Like so many other valuable resources in society, time has been abused and wasted. How valuable is your time? Are you using it effectively?
Over the past 6,000 years, approximately 300 generations have come and gone. Some people live in poverty while others bask in the glow of the glamorous life. Some achieve wild success, while others wallow in failure. Some are thoroughly educated while others can barely read. Everyone is different.
Yet no matter who we are or where we live, we all have access to an equal daily amount of time. That element remains constant in every life.
Every day, we are each given the same amount and we all use the same amount. If we run out of time, we cannot go to a time bank to withdraw an extra supply. If we have a little extra time, we cannot set it aside and save it for the future.
We are limited by the number of days we walk this Earth. In Psalm 89:47, David wrote, “Rememberhow short my time is.” He continued in the next chapter, “Our days all droop under thy displeasure, our life is over like a sigh. Our life is seventy years at most, or eighty at the best, a span of toil and trouble, soon over, and we flit away ” (Psalm 90:9-10; Moffatt). When compared to eternity, how brief our physical existence is! The Apostle James referred to our life as a vapor which vanishes away (James 4:14).
Life’s fleeting number of days makes time one of man’s most valuable resources. So what are you doing with your allotted portion of time? Do you carelessly spend it as if on a million-dollar shopping spree? Or do you wisely invest your time so that you might get the most out of it? How effectively do you use the time God has given you? Did you know that how you use your time has more to do with where you end up in life than heredity and environment?
In the parable of the talents, located in Matthew 25, Jesus likened the Kingdom of God to a man giving certain talents to his servants before he left for a far country. All of the servants had adifferent number of talents. But notice verse 19: “After a long time the lord of those servants cometh, and reckoneth with them.” They each had access to the same quantity of time. They were rewarded by Christ, not according to their talents, but according to what they did with those talents in their allotted time!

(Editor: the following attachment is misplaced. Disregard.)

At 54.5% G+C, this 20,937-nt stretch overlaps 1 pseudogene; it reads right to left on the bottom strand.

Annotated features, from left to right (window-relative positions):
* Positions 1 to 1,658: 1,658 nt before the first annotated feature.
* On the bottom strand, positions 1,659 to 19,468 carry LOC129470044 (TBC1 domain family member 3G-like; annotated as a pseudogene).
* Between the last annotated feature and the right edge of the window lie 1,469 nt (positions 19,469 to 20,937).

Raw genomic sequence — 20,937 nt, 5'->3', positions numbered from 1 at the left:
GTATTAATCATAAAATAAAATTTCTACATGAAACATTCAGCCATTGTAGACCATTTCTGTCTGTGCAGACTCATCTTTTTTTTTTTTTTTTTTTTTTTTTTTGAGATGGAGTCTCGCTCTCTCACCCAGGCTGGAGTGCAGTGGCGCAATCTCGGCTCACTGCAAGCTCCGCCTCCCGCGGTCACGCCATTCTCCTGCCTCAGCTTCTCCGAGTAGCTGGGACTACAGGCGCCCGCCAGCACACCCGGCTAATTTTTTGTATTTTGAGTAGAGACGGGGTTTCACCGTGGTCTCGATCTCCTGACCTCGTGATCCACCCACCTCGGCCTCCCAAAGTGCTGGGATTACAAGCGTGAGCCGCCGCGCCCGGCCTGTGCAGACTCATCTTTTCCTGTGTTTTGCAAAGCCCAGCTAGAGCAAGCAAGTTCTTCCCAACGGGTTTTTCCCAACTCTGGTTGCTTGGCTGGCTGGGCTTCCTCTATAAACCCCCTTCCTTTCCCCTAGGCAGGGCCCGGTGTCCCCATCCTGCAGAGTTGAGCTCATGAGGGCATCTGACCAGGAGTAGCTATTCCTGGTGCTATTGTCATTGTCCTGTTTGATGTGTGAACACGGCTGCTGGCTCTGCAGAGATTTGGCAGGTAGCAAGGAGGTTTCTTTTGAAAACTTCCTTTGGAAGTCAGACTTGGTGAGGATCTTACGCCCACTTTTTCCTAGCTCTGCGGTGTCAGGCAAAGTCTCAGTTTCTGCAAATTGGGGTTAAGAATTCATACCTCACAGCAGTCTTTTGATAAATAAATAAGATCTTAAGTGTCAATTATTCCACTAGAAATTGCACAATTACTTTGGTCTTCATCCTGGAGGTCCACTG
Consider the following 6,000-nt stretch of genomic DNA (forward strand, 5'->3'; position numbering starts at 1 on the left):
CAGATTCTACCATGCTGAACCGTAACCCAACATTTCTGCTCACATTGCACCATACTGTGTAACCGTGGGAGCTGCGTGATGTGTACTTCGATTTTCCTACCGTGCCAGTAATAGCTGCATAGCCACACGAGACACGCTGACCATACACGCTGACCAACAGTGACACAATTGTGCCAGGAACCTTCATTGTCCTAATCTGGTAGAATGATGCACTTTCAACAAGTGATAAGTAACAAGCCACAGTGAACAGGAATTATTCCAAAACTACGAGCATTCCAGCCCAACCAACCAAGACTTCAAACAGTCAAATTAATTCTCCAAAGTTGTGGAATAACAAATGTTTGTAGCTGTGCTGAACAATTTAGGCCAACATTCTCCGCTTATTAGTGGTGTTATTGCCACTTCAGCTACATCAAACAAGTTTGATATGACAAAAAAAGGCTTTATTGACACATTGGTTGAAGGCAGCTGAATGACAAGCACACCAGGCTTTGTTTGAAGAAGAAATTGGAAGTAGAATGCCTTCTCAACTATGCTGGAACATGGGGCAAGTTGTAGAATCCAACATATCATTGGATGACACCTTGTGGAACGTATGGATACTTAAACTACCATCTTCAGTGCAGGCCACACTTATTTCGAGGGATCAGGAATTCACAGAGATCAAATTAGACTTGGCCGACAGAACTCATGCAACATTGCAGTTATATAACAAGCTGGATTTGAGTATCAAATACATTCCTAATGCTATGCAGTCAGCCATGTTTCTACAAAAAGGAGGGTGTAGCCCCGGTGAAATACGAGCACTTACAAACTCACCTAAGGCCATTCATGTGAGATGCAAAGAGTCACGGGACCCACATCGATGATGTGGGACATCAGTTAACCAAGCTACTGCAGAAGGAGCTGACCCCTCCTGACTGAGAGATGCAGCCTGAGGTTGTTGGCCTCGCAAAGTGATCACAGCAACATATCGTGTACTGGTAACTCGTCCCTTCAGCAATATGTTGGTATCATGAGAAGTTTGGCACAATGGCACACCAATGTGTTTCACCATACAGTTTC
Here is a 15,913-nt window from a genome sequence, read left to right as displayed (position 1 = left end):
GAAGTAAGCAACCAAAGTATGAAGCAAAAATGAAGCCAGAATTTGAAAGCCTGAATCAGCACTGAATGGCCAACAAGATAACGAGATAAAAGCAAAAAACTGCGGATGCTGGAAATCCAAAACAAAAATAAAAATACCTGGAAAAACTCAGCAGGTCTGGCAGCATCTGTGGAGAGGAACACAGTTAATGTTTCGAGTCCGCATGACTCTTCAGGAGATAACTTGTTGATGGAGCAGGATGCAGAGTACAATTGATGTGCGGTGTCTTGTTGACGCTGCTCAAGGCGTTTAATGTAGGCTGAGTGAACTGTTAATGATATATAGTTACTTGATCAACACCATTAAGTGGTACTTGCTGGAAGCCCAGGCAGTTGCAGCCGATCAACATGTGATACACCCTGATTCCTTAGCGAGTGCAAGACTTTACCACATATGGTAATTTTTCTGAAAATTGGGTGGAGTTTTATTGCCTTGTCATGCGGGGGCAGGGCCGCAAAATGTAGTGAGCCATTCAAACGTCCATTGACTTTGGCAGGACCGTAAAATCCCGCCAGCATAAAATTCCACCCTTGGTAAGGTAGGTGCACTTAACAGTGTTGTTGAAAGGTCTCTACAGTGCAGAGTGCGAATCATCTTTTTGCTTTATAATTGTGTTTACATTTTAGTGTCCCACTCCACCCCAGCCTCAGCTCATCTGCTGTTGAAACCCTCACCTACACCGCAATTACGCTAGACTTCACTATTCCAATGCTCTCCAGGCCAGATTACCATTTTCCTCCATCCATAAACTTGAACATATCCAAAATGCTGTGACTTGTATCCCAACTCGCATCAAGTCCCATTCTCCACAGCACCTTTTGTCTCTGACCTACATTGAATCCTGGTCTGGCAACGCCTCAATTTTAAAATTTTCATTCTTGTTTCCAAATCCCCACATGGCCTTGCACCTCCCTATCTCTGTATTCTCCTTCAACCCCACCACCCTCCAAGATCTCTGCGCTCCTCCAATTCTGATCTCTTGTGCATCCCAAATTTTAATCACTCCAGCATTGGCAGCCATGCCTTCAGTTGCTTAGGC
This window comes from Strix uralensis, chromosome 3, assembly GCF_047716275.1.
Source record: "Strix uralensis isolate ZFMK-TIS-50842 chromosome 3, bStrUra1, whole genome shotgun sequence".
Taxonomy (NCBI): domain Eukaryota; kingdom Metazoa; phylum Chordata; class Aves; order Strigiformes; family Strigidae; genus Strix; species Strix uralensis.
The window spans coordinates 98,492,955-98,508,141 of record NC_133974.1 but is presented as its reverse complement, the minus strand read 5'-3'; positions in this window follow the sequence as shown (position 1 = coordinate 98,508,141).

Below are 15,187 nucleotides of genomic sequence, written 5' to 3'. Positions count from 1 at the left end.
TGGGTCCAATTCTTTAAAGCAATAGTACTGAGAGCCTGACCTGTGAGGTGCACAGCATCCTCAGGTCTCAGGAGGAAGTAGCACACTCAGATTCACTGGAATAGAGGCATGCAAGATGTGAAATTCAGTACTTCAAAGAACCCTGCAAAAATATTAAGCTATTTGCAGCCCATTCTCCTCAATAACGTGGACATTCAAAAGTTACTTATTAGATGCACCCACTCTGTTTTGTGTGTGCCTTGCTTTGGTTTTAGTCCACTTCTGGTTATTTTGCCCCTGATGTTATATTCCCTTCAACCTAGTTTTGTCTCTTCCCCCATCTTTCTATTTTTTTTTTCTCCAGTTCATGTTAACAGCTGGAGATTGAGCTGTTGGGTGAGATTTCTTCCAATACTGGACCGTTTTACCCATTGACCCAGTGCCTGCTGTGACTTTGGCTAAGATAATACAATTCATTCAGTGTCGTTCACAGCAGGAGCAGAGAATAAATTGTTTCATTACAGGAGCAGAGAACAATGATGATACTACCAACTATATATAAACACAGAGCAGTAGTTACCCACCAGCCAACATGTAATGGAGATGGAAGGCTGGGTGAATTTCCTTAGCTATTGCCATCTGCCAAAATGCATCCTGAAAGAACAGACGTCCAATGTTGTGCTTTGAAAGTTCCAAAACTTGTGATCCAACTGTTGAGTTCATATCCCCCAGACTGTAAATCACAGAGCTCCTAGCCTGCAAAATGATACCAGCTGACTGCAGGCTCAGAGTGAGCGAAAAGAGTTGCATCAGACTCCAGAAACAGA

Benjamin Franklin once asked, “Do you love life? Then do not squander time, for that’s the stuff life is made out of.” Our lives are only made up of a certain amount of time. If we waste it, we are wasting our lives.
In Matthew 6, Christ gave us an outline upon which we are to base our prayers. Toward the end of that outline, He said, “And forgive us our debts, as we forgive our debtors” (verse 12). If we are humble and forgive others, then God will forgive us after repentance. In Psalm 103:12, David wrote, “As far as the east is from the west, so far hath he removed our transgressions from us.” Upon repentance, God is concerned about the future, not the past. To the repentant sinner, Jesus said, “go, and sin no more” (John 8:11).
Repentance means change—to begin walking in a new direction, a different way of life. Put another way, if our lives are made up of a certain amount of time , then godly repentance means we are to change the way we have been using our time. After conversion, God expects us to use our time in a different manner—according to His will—in preparation for the Kingdom of God.
Whatever you have done in the past, no matter how much time we have wasted, do not let it affect the time you have today and in the future. Misspent time, no matter how wasteful it was, has already been spent. Don’t let it affect your future supply. How many times have we let down, given in to old habits, and then said, “Oh well, I already blew it. It won’t much matter if I continue in these bad habits for a few more days.” And then days become weeks, weeks become months, and months become years. Before you know it, you have wasted your life.
If you want those years of wasteful time behind you, then begin to change how you use your time today. That is the first important step to learning how to manage your time better. Don’t let past mistakes or wasteful living affect what you should be doing today. Change your ways and then consider what you have today, right now—an unused, fresh supply of 24 hours! Think about what you can do with that much time!